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Ecotourism emerges in Rajasthan

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Travel Features >> Ecotourism emerges in Rajasthan

Ecotourism emerges in Rajasthan

June 18, 2012

Ecotourism is not new. It’s been pitched, pledged and passed by. It makes sense at any tourist destination, and is critical in ecologically fragile areas. However, such has been the hype around eco tourism that it also tends to numb the senses. But, as I hit the two-hour drive from Udaipur to Ranakpur in Pali district of Rajasthan, I am about to make a discovery. The six-month-old Mana Hotels Ranakpur, it turns out, is a delight – a responsible eco tourist resort doing business without being reckless. It is a one of its kind in the area, where plenty of resorts are coming up. In this rush, it is remarkable how they have built a beautiful, environmentally sustainable, friendly structure.

First, some perspective on the delicate and strange ecology where the Mana Hotels is located. The resort is built on the banks of the Maghai, a seasonal river inside the thick Aravalis in the Mewar region.It is not far from the desert, but is surprisingly green and has healthy water supply. But this is where it gets tricky. Any attempt to overexploit the area could hurt this beautiful oasis.

The Mana Hotels is an example of trying to retain the terrain as it stands. There are many layers to how the resort blends in with the environment, maintaining the beauty of its surroundings and leaving as little a mark as possible. It is a completely contemporary structure amid the haveli-obsessed resorts of Rajasthan. They have used traditional and modern wisdom in a unique way to make it ecologically sustainable.

For instance the use of local material – the stones excavated from the construction site have been used and are best suited to withstand the harsh Rajathan summers. One side of the triangular building is done with beautiful yellowish stone, which also adds to the resort’s aesthetic appeal. This is contrasted with sloping glass roofs to allow natural light. This reduces the electricity bills to a great degree because the lights don’t need to be switched on during the day in any part of the hotel. They have however pasted perforated films on glass to soften the light. This, in turn, creates a beautiful traditional jaali pattern.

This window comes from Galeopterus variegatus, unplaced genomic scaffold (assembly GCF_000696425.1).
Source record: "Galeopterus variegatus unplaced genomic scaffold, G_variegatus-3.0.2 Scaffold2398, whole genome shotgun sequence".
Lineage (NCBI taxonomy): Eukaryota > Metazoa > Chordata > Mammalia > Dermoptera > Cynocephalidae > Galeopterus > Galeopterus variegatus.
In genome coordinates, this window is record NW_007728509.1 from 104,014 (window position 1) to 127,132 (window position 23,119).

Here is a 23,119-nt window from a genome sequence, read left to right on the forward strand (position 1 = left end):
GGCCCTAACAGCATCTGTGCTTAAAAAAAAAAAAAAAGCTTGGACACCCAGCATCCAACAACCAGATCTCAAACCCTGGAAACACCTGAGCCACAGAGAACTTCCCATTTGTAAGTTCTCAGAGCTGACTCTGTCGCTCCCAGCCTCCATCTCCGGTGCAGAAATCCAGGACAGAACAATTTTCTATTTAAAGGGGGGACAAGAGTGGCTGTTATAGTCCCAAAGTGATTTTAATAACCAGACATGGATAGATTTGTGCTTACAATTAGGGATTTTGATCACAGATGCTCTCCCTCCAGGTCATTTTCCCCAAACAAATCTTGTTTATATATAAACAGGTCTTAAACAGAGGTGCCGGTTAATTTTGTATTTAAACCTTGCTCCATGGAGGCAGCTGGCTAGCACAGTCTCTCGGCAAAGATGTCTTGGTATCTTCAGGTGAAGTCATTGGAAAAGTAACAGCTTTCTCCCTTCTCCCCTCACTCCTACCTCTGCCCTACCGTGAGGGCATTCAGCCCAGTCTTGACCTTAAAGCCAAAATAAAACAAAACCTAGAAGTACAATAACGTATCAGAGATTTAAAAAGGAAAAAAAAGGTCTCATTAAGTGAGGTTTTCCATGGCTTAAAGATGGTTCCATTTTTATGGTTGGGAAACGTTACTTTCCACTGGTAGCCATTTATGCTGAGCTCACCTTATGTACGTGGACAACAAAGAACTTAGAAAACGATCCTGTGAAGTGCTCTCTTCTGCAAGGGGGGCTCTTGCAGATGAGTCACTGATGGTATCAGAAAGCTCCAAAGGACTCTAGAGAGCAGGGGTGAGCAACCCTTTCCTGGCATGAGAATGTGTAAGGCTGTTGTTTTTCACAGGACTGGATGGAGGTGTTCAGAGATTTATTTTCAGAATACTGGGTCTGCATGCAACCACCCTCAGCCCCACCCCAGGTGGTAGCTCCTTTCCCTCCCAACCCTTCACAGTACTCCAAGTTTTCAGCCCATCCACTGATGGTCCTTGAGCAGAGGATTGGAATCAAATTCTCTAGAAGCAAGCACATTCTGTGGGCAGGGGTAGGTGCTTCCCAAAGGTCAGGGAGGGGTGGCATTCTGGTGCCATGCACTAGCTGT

Nonetheless, in spite of all the clever designing, it is impossible to sustain without air-conditioning in the Ranakpur heat which is slightly less intense than in the rest of Rajasthan. The hotel is centrally air-conditioned but uses an innovative system to save energy with the air being redirected to an underground network of designed ducts to naturally cool air and reduce the load. The sloping roof is also perfect for solar panels that would generate the resort’s own power which they plan to implement it in the near future.


Since the complex is not far from the riverbed, plenty of river stones were also recovered from the site and used in the landscaping of the complex. One has to see it to realise how this has helped in beautifying the place. And that is not all. It serves a dual purpose. There is a proper water harvesting system in place with not a single drop of rain water being wasted in the complex.

Much of the fauna is also intrinsic to the land. Most of the beautiful trees around the resort are not newly planted. They have been cleverly included as part of the property. One of the outdoor dining areas, and star attractions of the resort, has been designed around an old Banyan tree, called Barh Court. The tree is more than 100 years old and, having grown in low pollution levels, is far more majestic than the scrawny trees in the city.

Talking about the dining area, there’s usually a feast for the guests. Although the hotel offers the usual continental, Chinese and Punjabi cuisine; the real thing is their Rajasthani thali perfected by their chef who believes in letting the taste of the basic ingredients come through, hence limiting the use of excessive spices.

Another part of ecologically friendly structure takes account of how many green miles your products travel before reaching the destination. This is another victory for the owners because most of the produce is local or from Udaipur and Jodhpur (for antiques and decoratives). The labour employed while building the structure was local and 80 per cent of the staff is local.

Overwhelming though the resort is, you have plenty to see around. Ranakpur is famous for its exquisite Jain temples and the main Ranakpur temple is barely 200m from the resort. One can also visit the nearby Kumbhalgarh Fort, where Maharana Pratap was born. The fort boasts of a 36km long wall around it, the second longest in the world after the Great Wall of China. They also arrange for jungle safaris. You can easily catch sight of wild boar, langur, Neelgai, deer and maybe a shy leopard. They have also started what they call village safaris, where they drive you around traditional tribal villages of the region. A guide also helps you interact with the villagers, if you so wish.

For anywhere between Rs 7,000 and Rs 9,000, the resort with 49 rooms offers a range of options for singles, couples, family and groups. The best time to visit is the monsoons as you can see the Maghai in full flow and the forest in all its glory.

- Parul Abrol

About the author: Parul Abrol is an Independent Journalist based out of New Delhi. She has worked with the Hindustan Times and IANS among other organisations. Her articles have been published in The Caravan, Tehelka, Financial World, and MediaVoice. She writes on politics and issues related to development and society. Reach her at parul.abrol@gmail.com




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